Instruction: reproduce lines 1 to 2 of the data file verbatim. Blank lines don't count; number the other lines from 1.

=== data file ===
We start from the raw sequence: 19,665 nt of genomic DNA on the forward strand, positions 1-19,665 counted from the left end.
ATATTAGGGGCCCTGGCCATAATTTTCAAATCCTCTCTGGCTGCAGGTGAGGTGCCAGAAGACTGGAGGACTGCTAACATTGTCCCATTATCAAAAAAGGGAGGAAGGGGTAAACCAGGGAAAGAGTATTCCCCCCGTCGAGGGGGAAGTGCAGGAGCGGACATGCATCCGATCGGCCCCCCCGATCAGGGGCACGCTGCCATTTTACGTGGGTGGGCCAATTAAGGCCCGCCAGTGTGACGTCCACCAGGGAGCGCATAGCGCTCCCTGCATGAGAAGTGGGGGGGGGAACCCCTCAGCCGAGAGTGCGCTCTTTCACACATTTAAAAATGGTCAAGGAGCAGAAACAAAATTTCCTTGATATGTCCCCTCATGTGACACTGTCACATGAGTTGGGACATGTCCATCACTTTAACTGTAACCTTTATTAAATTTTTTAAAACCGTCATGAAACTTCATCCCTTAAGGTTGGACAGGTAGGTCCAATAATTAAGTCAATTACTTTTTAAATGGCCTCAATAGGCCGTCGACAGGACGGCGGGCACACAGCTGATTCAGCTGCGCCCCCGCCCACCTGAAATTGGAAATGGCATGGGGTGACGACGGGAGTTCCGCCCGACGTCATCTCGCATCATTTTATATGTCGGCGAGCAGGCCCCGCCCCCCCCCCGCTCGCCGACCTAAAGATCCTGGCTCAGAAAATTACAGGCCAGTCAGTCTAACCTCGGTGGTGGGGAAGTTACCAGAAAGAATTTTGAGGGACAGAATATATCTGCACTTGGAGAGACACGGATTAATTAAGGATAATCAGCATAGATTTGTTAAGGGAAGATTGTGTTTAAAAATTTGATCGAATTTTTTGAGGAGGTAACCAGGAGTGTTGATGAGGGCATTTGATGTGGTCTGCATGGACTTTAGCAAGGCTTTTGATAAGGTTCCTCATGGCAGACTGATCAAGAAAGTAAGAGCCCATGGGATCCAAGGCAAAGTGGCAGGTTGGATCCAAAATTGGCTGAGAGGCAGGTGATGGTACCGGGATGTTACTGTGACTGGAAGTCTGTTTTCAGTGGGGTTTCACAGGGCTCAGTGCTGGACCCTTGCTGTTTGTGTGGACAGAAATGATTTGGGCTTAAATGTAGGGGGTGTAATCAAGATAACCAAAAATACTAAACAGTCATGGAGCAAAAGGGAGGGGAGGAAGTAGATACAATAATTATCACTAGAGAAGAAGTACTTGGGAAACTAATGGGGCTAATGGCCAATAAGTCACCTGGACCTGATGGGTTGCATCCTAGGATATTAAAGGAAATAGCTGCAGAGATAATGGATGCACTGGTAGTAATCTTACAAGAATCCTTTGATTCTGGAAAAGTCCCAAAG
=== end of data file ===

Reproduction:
We start from the raw sequence: 19,665 nt of genomic DNA on the forward strand, positions 1-19,665 counted from the left end.
ATATTAGGGGCCCTGGCCATAATTTTCAAATCCTCTCTGGCTGCAGGTGAGGTGCCAGAAGACTGGAGGACTGCTAACATTGTCCCATTATCAAAAAAGGGAGGAAGGGGTAAACCAGGGAAAGAGTATTCCCCCCGTCGAGGGGGAAGTGCAGGAGCGGACATGCATCCGATCGGCCCCCCCGATCAGGGGCACGCTGCCATTTTACGTGGGTGGGCCAATTAAGGCCCGCCAGTGTGACGTCCACCAGGGAGCGCATAGCGCTCCCTGCATGAGAAGTGGGGGGGGGAACCCCTCAGCCGAGAGTGCGCTCTTTCACACATTTAAAAATGGTCAAGGAGCAGAAACAAAATTTCCTTGATATGTCCCCTCATGTGACACTGTCACATGAGTTGGGACATGTCCATCACTTTAACTGTAACCTTTATTAAATTTTTTAAAACCGTCATGAAACTTCATCCCTTAAGGTTGGACAGGTAGGTCCAATAATTAAGTCAATTACTTTTTAAATGGCCTCAATAGGCCGTCGACAGGACGGCGGGCACACAGCTGATTCAGCTGCGCCCCCGCCCACCTGAAATTGGAAATGGCATGGGGTGACGACGGGAGTTCCGCCCGACGTCATCTCGCATCATTTTATATGTCGGCGAGCAGGCCCCGCCCCCCCCCCGCTCGCCGACCTAAAGATCCTGGCTCAGAAAATTACAGGCCAGTCAGTCTAACCTCGGTGGTGGGGAAGTTACCAGAAAGAATTTTGAGGGACAGAATATATCTGCACTTGGAGAGACACGGATTAATTAAGGATAATCAGCATAGATTTGTTAAGGGAAGATTGTGTTTAAAAATTTGATCGAATTTTTTGAGGAGGTAACCAGGAGTGTTGATGAGGGCATTTGATGTGGTCTGCATGGACTTTAGCAAGGCTTTTGATAAGGTTCCTCATGGCAGACTGATCAAGAAAGTAAGAGCCCATGGGATCCAAGGCAAAGTGGCAGGTTGGATCCAAAATTGGCTGAGAGGCAGGTGATGGTACCGGGATGTTACTGTGACTGGAAGTCTGTTTTCAGTGGGGTTTCACAGGGCTCAGTGCTGGACCCTTGCTGTTTGTGTGGACAGAAATGATTTGGGCTTAAATGTAGGGGGTGTAATCAAGATAACCAAAAATACTAAACAGTCATGGAGCAAAAGGGAGGGGAGGAAGTAGATACAATAATTATCACTAGAGAAGAAGTACTTGGGAAACTAATGGGGCTAATGGCCAATAAGTCACCTGGACCTGATGGGTTGCATCCTAGGATATTAAAGGAAATAGCTGCAGAGATAATGGATGCACTGGTAGTAATCTTACAAGAATCCTTTGATTCTGGAAAAGTCCCAAAG